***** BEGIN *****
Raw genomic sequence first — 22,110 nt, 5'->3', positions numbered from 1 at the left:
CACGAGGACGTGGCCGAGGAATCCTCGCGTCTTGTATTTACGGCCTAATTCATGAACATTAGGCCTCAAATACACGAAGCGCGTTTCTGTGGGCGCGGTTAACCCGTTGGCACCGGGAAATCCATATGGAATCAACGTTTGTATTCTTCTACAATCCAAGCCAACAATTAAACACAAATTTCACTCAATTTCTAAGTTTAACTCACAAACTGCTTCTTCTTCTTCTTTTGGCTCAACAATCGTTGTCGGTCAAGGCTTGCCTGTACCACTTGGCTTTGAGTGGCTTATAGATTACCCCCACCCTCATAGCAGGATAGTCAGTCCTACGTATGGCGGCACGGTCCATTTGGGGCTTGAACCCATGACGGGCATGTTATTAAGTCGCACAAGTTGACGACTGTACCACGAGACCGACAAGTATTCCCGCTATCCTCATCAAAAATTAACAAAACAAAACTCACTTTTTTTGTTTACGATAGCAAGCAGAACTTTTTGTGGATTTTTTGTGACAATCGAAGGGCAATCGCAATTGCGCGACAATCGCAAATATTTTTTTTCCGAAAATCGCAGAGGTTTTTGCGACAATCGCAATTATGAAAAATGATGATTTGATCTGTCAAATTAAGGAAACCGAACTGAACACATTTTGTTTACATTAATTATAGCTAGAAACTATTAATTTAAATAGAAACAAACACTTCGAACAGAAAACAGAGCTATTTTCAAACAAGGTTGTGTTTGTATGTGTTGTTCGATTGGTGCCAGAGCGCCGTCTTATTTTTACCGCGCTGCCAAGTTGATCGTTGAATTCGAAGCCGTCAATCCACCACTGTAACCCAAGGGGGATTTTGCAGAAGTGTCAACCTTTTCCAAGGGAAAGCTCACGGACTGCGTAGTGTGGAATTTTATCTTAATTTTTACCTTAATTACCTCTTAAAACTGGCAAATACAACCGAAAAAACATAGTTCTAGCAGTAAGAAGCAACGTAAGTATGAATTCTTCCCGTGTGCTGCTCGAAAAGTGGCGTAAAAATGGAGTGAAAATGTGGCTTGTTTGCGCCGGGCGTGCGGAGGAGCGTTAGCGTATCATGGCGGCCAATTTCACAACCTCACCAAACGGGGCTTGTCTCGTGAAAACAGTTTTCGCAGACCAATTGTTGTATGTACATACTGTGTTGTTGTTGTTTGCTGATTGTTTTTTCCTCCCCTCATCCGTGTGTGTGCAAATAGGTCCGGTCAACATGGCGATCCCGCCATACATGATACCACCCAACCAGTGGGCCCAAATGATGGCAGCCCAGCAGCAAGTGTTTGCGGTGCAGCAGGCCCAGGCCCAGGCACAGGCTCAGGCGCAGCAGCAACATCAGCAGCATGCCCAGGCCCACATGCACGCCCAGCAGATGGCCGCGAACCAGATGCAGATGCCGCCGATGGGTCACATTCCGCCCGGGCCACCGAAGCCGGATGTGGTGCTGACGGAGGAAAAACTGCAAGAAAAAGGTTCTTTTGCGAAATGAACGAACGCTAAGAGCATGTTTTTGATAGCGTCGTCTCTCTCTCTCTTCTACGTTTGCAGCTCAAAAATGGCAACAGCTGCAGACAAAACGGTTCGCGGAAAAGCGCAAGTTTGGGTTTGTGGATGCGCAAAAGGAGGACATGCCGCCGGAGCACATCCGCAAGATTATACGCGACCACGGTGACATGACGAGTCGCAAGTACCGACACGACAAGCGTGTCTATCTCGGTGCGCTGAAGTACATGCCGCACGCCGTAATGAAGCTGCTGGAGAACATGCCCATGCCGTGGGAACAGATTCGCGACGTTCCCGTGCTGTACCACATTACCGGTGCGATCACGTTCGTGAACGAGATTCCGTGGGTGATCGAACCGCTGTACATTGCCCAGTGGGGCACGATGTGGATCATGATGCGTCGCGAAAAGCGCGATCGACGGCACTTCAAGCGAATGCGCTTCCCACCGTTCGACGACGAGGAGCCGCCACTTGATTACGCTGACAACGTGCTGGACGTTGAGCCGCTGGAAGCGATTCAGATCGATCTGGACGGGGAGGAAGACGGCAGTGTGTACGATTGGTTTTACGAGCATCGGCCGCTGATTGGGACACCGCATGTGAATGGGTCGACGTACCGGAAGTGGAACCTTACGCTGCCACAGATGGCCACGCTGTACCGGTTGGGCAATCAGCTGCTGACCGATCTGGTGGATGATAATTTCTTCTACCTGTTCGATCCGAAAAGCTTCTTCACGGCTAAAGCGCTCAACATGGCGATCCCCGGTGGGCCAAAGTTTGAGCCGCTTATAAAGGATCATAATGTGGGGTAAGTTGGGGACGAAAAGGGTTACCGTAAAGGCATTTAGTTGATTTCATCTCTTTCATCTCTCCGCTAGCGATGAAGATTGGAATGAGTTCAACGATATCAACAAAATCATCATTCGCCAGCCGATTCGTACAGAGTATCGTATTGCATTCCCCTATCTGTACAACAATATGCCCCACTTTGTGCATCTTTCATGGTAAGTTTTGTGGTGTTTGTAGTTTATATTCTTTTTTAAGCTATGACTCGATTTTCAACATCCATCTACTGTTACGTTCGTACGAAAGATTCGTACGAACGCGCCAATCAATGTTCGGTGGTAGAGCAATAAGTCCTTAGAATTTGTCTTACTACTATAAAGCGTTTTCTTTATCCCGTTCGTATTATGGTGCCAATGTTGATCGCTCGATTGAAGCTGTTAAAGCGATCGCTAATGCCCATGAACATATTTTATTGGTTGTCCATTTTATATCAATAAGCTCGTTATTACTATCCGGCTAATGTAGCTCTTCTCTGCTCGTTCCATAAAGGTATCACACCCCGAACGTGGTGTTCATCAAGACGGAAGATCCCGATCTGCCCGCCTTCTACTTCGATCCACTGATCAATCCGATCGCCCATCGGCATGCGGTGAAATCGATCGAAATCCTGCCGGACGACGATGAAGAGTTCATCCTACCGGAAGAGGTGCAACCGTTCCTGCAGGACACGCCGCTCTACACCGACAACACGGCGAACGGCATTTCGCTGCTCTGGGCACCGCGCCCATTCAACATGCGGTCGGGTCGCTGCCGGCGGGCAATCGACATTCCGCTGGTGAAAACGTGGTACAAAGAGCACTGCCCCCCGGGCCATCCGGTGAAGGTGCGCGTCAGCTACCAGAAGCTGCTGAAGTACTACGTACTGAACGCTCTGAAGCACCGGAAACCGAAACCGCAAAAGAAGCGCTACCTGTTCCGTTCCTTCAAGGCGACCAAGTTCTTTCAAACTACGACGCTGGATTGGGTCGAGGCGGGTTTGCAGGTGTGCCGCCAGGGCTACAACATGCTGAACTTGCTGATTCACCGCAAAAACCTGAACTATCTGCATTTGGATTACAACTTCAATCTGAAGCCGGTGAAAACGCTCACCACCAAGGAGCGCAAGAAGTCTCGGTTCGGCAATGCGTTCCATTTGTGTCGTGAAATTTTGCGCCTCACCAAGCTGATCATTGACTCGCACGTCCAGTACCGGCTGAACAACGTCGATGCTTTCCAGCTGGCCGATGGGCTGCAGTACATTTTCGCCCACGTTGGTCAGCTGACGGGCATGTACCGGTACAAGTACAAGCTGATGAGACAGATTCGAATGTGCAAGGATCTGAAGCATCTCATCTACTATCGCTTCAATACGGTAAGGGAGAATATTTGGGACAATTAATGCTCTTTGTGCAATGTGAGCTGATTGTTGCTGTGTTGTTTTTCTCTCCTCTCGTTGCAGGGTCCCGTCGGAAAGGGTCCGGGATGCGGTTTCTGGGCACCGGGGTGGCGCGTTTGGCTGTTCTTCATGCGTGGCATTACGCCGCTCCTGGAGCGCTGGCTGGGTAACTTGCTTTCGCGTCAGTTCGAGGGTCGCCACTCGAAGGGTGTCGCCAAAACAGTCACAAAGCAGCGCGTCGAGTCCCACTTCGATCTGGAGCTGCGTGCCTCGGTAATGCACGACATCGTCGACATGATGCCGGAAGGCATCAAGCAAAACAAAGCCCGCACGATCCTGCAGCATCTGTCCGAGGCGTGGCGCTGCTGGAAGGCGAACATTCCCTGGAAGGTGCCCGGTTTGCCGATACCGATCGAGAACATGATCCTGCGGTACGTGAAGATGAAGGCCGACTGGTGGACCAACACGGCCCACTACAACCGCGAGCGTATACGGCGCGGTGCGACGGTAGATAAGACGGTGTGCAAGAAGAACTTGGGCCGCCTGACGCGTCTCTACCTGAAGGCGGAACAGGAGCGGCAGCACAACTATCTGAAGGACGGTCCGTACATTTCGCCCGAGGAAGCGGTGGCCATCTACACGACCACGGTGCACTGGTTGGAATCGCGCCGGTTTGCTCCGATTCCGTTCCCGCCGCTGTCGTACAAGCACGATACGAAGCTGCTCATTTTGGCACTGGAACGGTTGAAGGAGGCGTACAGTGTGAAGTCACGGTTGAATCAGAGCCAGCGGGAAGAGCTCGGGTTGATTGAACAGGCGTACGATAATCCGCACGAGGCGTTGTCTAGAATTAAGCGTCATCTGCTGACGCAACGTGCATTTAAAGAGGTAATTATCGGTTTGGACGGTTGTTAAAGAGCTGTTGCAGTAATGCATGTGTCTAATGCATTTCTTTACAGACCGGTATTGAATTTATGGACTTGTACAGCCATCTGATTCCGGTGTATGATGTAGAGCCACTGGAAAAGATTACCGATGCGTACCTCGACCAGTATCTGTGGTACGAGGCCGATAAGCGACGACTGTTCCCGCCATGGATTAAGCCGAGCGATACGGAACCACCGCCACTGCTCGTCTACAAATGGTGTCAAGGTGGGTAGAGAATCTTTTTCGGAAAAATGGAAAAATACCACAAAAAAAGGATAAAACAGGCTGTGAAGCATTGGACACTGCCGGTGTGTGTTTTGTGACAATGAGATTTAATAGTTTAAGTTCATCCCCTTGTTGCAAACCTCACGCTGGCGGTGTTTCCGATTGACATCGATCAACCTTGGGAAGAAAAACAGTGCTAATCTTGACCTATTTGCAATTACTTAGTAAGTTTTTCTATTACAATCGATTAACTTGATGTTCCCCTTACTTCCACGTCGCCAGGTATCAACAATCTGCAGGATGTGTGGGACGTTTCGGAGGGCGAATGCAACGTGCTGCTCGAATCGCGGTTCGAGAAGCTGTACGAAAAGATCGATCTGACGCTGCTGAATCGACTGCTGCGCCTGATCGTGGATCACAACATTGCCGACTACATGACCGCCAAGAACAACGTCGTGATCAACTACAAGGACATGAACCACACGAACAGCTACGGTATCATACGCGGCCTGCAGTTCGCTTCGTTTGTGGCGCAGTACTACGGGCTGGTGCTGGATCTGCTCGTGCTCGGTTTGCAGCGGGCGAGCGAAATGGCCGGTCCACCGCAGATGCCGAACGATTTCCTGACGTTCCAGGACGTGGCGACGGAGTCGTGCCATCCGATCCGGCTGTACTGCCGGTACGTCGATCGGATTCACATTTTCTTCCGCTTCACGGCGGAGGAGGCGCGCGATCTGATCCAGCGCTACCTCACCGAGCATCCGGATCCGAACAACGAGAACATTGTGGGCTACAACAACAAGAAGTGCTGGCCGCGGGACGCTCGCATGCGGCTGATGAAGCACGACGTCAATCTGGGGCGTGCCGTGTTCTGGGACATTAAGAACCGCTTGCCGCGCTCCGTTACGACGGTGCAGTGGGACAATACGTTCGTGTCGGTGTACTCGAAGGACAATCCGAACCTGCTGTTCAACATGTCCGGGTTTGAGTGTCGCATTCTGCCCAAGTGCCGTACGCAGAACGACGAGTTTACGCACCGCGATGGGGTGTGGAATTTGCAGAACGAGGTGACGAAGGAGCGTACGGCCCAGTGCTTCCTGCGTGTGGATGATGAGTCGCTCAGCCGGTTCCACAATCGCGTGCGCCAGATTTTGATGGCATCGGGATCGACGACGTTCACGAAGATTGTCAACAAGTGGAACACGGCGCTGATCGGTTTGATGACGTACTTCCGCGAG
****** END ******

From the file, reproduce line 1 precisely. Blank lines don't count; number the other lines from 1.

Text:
Raw genomic sequence first — 22,110 nt, 5'->3', positions numbered from 1 at the left: